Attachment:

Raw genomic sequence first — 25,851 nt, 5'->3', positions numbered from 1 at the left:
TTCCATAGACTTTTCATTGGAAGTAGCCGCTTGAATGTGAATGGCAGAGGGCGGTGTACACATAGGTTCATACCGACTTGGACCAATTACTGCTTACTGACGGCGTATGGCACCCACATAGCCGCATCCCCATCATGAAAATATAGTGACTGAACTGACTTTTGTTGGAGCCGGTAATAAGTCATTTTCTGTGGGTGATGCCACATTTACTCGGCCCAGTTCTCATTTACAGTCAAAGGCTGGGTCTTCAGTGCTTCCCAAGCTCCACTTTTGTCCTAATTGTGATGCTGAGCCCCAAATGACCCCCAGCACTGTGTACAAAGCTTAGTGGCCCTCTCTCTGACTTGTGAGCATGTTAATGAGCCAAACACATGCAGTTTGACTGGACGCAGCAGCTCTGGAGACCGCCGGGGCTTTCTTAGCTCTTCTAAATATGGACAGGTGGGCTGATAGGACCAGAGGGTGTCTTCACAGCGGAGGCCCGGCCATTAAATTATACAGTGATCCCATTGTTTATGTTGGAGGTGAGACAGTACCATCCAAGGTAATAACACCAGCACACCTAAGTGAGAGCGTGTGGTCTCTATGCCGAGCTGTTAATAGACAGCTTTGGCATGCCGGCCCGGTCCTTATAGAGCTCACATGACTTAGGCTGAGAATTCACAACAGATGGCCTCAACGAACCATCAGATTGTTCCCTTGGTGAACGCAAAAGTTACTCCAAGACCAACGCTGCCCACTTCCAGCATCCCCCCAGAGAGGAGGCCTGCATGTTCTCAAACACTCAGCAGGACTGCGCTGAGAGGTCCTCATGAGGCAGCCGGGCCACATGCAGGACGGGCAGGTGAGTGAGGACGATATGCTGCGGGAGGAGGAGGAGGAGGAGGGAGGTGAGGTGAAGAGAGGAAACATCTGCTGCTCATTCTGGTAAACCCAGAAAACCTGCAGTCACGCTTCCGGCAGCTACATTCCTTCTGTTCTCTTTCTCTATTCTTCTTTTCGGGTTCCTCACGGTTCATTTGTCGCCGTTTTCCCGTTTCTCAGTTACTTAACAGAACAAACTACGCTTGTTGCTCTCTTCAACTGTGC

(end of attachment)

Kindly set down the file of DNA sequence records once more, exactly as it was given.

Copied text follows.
Raw genomic sequence first — 25,851 nt, 5'->3', positions numbered from 1 at the left:
TTCCATAGACTTTTCATTGGAAGTAGCCGCTTGAATGTGAATGGCAGAGGGCGGTGTACACATAGGTTCATACCGACTTGGACCAATTACTGCTTACTGACGGCGTATGGCACCCACATAGCCGCATCCCCATCATGAAAATATAGTGACTGAACTGACTTTTGTTGGAGCCGGTAATAAGTCATTTTCTGTGGGTGATGCCACATTTACTCGGCCCAGTTCTCATTTACAGTCAAAGGCTGGGTCTTCAGTGCTTCCCAAGCTCCACTTTTGTCCTAATTGTGATGCTGAGCCCCAAATGACCCCCAGCACTGTGTACAAAGCTTAGTGGCCCTCTCTCTGACTTGTGAGCATGTTAATGAGCCAAACACATGCAGTTTGACTGGACGCAGCAGCTCTGGAGACCGCCGGGGCTTTCTTAGCTCTTCTAAATATGGACAGGTGGGCTGATAGGACCAGAGGGTGTCTTCACAGCGGAGGCCCGGCCATTAAATTATACAGTGATCCCATTGTTTATGTTGGAGGTGAGACAGTACCATCCAAGGTAATAACACCAGCACACCTAAGTGAGAGCGTGTGGTCTCTATGCCGAGCTGTTAATAGACAGCTTTGGCATGCCGGCCCGGTCCTTATAGAGCTCACATGACTTAGGCTGAGAATTCACAACAGATGGCCTCAACGAACCATCAGATTGTTCCCTTGGTGAACGCAAAAGTTACTCCAAGACCAACGCTGCCCACTTCCAGCATCCCCCCAGAGAGGAGGCCTGCATGTTCTCAAACACTCAGCAGGACTGCGCTGAGAGGTCCTCATGAGGCAGCCGGGCCACATGCAGGACGGGCAGGTGAGTGAGGACGATATGCTGCGGGAGGAGGAGGAGGAGGAGGGAGGTGAGGTGAAGAGAGGAAACATCTGCTGCTCATTCTGGTAAACCCAGAAAACCTGCAGTCACGCTTCCGGCAGCTACATTCCTTCTGTTCTCTTTCTCTATTCTTCTTTTCGGGTTCCTCACGGTTCATTTGTCGCCGTTTTCCCGTTTCTCAGTTACTTAACAGAACAAACTACGCTTGTTGCTCTCTTCAACTGTGC